Old Series

These maps were the result of the first ever national survey of England & Wales. From the late 1790s until 1874, a small army of surveyors covered every corner of the what was still an almost entirely rural country. Their work provided a stunning portrait of the landscape, with every farm, track, copse and hamlet recorded. Many of these features would have been unchanged for centuries, reminders of ancient patterns of settlement dating back to Saxon times. The maps elegantly capture the age of the canal, the coaching inn and the horse-drawn cart: the final decades of an agrarian society that was soon to be over-run by new transport links, rapid population growth and urban expansion.

The Cassini Old Series maps are ideal for anyone with an interest in the past. For local historians, they offer a consistent and accurate overview of your part of the country. For genealogists, they describe the landscape that your ancestors inhabited, as well as providing valuable research information about place names. Whatever your level of interest, these maps will take you on a fascinating journey back in time. Because we’re enlarged the Old Series maps so they match the present-day OS Landrangers, it’s easy to make direct comparisons between then and now, letting you discover what has changed and what has not. Numerous features of the past still surround us, waiting to be re-discovered. These maps help point out the way.

Revised New Series

By the late 1890s, the Ordnance Survey had produced two complete series of maps of England & Wales but the increasingly rapid pace of change and development meant that revising them was now a never-ending task. The main cause of this change was the growth of the railways. From being little more than a good idea in 1830, the network covered over 18,000 miles by the end of the century, enabling the spread of goods, people and ideas and changing the character of every place it touched. The late 19th-century was without doubt the age of the railway, and the Revised New Series is the definitive record of its glory years.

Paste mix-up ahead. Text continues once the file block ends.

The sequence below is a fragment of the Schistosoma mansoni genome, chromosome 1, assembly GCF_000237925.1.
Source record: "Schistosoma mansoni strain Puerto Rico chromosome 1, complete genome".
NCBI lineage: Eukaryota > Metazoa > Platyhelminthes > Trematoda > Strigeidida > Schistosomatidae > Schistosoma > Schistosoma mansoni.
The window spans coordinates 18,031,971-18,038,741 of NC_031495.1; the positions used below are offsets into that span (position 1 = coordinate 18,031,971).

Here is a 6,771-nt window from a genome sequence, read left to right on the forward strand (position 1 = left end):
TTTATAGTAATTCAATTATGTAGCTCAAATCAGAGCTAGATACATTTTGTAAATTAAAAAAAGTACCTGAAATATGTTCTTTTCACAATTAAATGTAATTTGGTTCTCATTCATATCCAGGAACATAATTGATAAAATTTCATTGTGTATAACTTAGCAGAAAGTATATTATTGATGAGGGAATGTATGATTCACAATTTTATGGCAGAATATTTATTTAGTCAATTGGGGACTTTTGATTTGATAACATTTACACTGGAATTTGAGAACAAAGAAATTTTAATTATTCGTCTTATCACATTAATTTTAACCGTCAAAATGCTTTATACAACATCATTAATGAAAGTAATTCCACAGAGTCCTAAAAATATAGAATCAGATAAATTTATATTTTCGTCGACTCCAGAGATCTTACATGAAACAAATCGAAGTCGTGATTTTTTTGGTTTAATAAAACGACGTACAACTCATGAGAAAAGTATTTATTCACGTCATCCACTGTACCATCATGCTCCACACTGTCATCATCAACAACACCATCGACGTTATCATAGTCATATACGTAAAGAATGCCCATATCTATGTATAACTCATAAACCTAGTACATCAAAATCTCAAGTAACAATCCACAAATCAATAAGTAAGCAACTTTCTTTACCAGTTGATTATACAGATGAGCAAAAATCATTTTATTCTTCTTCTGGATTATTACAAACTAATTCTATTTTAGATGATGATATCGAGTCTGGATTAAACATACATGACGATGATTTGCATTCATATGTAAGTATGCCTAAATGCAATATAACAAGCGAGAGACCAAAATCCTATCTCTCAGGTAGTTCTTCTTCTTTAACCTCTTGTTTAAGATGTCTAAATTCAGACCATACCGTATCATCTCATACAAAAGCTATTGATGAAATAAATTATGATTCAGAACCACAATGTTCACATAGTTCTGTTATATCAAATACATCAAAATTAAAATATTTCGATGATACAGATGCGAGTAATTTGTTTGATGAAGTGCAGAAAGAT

Another, quieter, technological revolution was also taking place at this time: the development of colour printing. Information could now be displayed in more subtle and varied ways, and at a reasonable cost. The government, the military and, increasingly, the public were demanding that the map-makers responded to this. After a new survey in the early 1890s, the Revised New Series (in colour) was published from 1896. This captured both the variety of the natural landscape and the human influence of Britain’s late-Victorian heyday in delicate shades of sepia, blue and ochre.